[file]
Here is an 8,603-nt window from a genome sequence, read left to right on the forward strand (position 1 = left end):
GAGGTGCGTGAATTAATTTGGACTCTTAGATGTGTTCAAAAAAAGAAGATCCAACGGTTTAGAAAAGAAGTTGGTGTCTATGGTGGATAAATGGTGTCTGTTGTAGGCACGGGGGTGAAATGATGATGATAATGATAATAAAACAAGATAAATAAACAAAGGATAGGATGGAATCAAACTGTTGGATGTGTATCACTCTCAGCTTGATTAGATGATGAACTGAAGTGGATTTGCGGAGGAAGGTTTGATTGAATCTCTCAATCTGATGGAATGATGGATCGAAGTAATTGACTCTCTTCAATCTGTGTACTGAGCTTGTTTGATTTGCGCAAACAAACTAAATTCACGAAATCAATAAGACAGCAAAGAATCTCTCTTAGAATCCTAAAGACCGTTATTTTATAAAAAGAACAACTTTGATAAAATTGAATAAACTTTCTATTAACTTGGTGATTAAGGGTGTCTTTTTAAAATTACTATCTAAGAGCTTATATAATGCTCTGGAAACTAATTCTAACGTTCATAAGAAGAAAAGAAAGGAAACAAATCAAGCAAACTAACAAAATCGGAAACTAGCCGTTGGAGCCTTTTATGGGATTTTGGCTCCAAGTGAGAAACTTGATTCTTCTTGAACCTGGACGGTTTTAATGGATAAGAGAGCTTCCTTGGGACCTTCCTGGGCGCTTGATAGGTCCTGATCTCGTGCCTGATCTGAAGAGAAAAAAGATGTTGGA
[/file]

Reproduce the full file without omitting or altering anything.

Here is an 8,603-nt window from a genome sequence, read left to right on the forward strand (position 1 = left end):
GAGGTGCGTGAATTAATTTGGACTCTTAGATGTGTTCAAAAAAAGAAGATCCAACGGTTTAGAAAAGAAGTTGGTGTCTATGGTGGATAAATGGTGTCTGTTGTAGGCACGGGGGTGAAATGATGATGATAATGATAATAAAACAAGATAAATAAACAAAGGATAGGATGGAATCAAACTGTTGGATGTGTATCACTCTCAGCTTGATTAGATGATGAACTGAAGTGGATTTGCGGAGGAAGGTTTGATTGAATCTCTCAATCTGATGGAATGATGGATCGAAGTAATTGACTCTCTTCAATCTGTGTACTGAGCTTGTTTGATTTGCGCAAACAAACTAAATTCACGAAATCAATAAGACAGCAAAGAATCTCTCTTAGAATCCTAAAGACCGTTATTTTATAAAAAGAACAACTTTGATAAAATTGAATAAACTTTCTATTAACTTGGTGATTAAGGGTGTCTTTTTAAAATTACTATCTAAGAGCTTATATAATGCTCTGGAAACTAATTCTAACGTTCATAAGAAGAAAAGAAAGGAAACAAATCAAGCAAACTAACAAAATCGGAAACTAGCCGTTGGAGCCTTTTATGGGATTTTGGCTCCAAGTGAGAAACTTGATTCTTCTTGAACCTGGACGGTTTTAATGGATAAGAGAGCTTCCTTGGGACCTTCCTGGGCGCTTGATAGGTCCTGATCTCGTGCCTGATCTGAAGAGAAAAAAGATGTTGGA